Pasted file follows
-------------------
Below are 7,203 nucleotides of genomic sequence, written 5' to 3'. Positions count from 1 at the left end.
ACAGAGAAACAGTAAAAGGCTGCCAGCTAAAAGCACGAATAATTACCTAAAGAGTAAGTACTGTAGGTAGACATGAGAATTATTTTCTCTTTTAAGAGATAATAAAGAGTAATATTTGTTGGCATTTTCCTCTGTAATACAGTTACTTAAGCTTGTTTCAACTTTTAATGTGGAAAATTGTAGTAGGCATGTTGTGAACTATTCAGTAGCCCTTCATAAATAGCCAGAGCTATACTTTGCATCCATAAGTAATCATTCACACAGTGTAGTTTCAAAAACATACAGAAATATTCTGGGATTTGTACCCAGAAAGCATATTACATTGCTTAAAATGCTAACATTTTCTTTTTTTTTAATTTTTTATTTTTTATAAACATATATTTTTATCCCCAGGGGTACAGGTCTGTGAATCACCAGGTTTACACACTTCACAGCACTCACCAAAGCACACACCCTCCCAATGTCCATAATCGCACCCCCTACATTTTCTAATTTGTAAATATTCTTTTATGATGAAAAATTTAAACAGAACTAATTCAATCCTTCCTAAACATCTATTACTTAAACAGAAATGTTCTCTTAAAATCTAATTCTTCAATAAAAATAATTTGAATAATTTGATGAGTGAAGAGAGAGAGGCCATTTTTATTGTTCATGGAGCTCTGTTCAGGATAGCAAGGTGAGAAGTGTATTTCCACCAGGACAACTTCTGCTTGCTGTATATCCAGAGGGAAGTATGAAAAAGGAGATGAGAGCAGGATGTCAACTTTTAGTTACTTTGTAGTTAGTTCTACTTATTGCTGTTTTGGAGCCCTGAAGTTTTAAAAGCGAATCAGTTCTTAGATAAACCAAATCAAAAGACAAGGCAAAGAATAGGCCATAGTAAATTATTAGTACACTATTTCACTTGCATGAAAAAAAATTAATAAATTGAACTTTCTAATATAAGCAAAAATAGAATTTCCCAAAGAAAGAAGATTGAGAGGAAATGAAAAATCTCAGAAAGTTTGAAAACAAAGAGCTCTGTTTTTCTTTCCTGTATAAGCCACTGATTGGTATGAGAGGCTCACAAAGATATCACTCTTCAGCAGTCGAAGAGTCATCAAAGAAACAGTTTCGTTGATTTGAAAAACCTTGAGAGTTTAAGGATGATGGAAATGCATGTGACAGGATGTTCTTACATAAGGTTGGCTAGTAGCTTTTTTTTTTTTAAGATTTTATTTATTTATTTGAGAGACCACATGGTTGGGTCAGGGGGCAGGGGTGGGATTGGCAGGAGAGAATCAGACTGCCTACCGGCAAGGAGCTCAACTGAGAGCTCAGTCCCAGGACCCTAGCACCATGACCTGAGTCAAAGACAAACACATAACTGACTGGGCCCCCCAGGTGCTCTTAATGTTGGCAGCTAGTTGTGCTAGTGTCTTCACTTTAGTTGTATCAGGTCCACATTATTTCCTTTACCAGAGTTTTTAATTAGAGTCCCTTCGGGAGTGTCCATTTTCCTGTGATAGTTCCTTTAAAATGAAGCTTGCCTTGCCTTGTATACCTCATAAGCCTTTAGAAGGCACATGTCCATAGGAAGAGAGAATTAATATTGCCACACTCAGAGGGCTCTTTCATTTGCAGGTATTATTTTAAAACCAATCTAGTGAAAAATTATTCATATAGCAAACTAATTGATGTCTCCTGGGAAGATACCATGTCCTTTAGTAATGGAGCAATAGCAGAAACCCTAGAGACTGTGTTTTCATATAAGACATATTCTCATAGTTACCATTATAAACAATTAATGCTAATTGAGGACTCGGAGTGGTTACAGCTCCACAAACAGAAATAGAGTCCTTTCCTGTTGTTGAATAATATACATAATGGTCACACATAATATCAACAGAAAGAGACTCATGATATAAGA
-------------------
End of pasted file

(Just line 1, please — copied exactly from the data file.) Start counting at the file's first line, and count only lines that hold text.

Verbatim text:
Below are 7,203 nucleotides of genomic sequence, written 5' to 3'. Positions count from 1 at the left end.